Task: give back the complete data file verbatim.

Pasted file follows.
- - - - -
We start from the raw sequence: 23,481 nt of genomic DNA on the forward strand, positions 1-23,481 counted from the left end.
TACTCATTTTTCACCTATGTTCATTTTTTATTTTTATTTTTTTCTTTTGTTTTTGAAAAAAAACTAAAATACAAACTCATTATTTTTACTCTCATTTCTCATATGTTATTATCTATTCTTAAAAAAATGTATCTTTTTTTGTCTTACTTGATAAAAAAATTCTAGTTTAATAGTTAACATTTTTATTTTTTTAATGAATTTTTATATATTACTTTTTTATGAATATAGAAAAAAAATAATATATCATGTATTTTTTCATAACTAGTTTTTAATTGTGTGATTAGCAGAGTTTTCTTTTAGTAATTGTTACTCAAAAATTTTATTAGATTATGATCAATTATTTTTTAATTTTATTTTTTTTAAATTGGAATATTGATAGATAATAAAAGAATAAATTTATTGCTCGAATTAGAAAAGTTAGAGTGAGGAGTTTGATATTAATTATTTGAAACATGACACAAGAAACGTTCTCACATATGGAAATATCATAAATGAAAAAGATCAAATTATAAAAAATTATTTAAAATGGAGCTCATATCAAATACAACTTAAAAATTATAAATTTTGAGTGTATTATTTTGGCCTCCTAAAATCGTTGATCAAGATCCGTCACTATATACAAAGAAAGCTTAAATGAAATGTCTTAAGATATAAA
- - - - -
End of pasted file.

We start from the raw sequence: 23,481 nt of genomic DNA on the forward strand, positions 1-23,481 counted from the left end.
TACTCATTTTTCACCTATGTTCATTTTTTATTTTTATTTTTTTCTTTTGTTTTTGAAAAAAAACTAAAATACAAACTCATTATTTTTACTCTCATTTCTCATATGTTATTATCTATTCTTAAAAAAATGTATCTTTTTTTGTCTTACTTGATAAAAAAATTCTAGTTTAATAGTTAACATTTTTATTTTTTTAATGAATTTTTATATATTACTTTTTTATGAATATAGAAAAAAAATAATATATCATGTATTTTTTCATAACTAGTTTTTAATTGTGTGATTAGCAGAGTTTTCTTTTAGTAATTGTTACTCAAAAATTTTATTAGATTATGATCAATTATTTTTTAATTTTATTTTTTTTAAATTGGAATATTGATAGATAATAAAAGAATAAATTTATTGCTCGAATTAGAAAAGTTAGAGTGAGGAGTTTGATATTAATTATTTGAAACATGACACAAGAAACGTTCTCACATATGGAAATATCATAAATGAAAAAGATCAAATTATAAAAAATTATTTAAAATGGAGCTCATATCAAATACAACTTAAAAATTATAAATTTTGAGTGTATTATTTTGGCCTCCTAAAATCGTTGATCAAGATCCGTCACTATATACAAAGAAAGCTTAAATGAAATGTCTTAAGATATAAA